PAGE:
But health experts say the watch's ability to passively check for drops in your blood oxygen saturation can be a useful way of nudging you to see a licensed doctor if you drop into an unhealthy range. 


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"It's not useful day-to-day. It's really only helpful if it's low," said Dennis Deruelle, a physician and executive director at American Physician Partners. Certain illnesses, including COVID-19, could cause your blood oxygen saturation to go down, he added. But a doctor would have to diagnose what's truly happening. 

Working out with Series 6

Since the Series 6 isn't scientifically approved to be a medical device, its best described as a fitness device for those keen on tracking their calories burned, workout intensity and overall wellness. 

I've spent the past several days comparing the latest edition to the iOS family to my old Series 4, which lacks the coveted always-on display but still has a similar design feel to the Series 6.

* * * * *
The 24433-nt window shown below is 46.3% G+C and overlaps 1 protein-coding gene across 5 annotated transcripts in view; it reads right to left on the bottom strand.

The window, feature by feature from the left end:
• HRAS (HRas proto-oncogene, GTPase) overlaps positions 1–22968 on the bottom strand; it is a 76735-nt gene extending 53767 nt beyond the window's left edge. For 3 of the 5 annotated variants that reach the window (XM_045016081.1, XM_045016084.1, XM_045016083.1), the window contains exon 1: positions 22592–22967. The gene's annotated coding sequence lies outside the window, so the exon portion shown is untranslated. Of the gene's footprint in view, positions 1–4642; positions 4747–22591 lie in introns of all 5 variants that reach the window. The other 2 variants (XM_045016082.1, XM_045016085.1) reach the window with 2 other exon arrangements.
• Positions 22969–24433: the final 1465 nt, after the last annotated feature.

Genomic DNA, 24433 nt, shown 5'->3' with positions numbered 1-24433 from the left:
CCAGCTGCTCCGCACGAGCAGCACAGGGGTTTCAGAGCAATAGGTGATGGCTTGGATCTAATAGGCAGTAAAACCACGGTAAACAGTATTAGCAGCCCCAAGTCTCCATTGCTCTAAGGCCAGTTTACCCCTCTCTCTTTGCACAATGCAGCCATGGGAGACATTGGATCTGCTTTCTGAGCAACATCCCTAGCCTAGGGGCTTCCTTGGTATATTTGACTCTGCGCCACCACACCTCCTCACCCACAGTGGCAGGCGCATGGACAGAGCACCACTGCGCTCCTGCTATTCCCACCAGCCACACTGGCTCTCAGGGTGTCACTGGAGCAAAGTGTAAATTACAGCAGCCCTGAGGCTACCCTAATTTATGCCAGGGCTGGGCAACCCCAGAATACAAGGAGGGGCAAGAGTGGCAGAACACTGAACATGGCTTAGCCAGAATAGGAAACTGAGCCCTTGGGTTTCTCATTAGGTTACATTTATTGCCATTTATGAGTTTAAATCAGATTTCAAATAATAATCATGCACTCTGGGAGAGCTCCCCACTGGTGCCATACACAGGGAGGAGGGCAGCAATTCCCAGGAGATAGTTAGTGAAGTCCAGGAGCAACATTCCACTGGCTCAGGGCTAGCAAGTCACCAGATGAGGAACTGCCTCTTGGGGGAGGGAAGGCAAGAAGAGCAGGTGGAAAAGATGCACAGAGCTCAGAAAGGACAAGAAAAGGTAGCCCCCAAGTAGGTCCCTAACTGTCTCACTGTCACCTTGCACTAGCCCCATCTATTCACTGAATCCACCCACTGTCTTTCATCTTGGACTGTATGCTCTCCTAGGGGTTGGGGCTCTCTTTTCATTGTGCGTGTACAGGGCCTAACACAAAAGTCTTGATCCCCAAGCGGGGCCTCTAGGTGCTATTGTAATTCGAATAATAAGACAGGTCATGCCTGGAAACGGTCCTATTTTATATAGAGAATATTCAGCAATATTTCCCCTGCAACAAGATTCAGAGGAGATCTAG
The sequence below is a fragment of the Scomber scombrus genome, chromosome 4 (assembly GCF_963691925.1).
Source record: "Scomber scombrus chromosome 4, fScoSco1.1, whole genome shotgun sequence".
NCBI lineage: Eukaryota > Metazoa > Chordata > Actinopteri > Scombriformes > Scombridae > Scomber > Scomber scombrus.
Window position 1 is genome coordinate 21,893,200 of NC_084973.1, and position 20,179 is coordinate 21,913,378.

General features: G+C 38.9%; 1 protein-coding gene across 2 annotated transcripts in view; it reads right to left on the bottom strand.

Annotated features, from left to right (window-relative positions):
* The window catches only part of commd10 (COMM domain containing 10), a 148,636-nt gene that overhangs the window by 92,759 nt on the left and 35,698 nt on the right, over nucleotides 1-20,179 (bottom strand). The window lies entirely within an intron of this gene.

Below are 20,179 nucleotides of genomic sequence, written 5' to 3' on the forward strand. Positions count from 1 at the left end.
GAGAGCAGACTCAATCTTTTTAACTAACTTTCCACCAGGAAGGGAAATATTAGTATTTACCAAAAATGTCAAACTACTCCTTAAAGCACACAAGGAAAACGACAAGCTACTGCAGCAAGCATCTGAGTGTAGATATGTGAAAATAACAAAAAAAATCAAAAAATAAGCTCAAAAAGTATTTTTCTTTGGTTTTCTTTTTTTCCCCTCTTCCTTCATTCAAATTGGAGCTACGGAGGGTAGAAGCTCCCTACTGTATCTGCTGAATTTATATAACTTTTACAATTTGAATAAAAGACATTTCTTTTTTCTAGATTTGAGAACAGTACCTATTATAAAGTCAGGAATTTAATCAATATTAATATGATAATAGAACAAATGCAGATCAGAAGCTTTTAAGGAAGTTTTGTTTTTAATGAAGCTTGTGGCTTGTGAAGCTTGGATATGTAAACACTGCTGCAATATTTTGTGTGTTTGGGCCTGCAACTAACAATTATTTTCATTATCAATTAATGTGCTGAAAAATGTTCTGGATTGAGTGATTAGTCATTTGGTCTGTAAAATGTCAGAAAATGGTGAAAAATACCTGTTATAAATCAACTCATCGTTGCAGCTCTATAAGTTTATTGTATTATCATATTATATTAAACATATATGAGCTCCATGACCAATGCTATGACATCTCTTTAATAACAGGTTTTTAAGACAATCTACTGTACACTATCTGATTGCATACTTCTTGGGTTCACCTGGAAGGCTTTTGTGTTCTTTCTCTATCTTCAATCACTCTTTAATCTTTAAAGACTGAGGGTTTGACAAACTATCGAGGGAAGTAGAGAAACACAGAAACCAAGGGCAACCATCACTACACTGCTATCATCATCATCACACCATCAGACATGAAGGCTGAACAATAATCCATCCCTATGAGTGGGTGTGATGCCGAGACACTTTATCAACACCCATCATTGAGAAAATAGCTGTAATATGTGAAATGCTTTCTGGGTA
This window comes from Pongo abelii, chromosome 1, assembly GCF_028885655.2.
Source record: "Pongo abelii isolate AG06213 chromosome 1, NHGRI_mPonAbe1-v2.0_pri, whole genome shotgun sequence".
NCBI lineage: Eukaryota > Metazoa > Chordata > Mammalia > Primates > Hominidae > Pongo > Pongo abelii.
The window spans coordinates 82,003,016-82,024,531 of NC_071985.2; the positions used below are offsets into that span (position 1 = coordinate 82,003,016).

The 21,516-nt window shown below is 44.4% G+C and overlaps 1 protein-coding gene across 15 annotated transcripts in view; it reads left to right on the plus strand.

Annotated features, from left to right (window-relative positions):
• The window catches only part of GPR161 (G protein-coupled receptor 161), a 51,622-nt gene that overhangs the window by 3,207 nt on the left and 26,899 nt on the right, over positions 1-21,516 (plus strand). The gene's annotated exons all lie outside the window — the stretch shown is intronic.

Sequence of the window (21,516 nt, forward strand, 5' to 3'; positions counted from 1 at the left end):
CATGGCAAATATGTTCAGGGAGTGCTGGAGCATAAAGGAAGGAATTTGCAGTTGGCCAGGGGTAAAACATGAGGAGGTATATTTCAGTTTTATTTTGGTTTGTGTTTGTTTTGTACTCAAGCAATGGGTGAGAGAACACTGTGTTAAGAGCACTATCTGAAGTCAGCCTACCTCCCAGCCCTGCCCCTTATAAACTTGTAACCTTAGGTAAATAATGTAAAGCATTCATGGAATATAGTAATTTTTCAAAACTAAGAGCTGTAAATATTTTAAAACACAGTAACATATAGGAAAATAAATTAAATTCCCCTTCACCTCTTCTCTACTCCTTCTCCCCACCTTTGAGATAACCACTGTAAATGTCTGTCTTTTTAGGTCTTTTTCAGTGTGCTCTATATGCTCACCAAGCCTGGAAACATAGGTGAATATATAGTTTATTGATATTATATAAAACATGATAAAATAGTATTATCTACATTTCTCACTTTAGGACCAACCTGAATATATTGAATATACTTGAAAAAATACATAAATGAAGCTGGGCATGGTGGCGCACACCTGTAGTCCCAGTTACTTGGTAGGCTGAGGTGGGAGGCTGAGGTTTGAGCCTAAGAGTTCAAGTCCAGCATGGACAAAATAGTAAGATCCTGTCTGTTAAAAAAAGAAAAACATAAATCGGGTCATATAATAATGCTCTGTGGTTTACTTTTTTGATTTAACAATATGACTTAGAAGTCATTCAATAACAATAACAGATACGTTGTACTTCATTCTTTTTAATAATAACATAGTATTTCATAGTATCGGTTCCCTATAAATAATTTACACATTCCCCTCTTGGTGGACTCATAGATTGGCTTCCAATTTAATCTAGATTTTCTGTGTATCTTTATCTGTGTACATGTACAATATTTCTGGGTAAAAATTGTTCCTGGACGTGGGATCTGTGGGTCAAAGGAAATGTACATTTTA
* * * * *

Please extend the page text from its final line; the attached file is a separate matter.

The differences during workouts were minuscule, at best. They both have the same fitness animations and display the same metrics as you work toward closing your rings or reaching your goals.

Maybe there will be more striking differences once Apple unlocks Fitness+, the company's upcoming fitness experience that'll give you streamable content from fitness trainers on your iPhone or iPad. The $9.99-per-month service integrates real-time workout metrics from your Apple Watch. 

Apple's Fitness Plus subscription package launches later this year. © Apple Apple's Fitness Plus subscription package launches later this year.

Until then, the differences between the new Apple Watches and the 2-year-old Series 4 are better reflected elsewhere.

So what's new? 

One of the most striking differences was the color. Apple sent over a navy blue one to test out, though the Series 6 also comes in a new PRODUCT(RED) and graphite.

The Series 6 is also the first Apple Watch I've worn to bed at night, in part because 18-hours of battery life isn't enough to sustain two days of wear, and partially because there wasn't a native sleep tracker until now.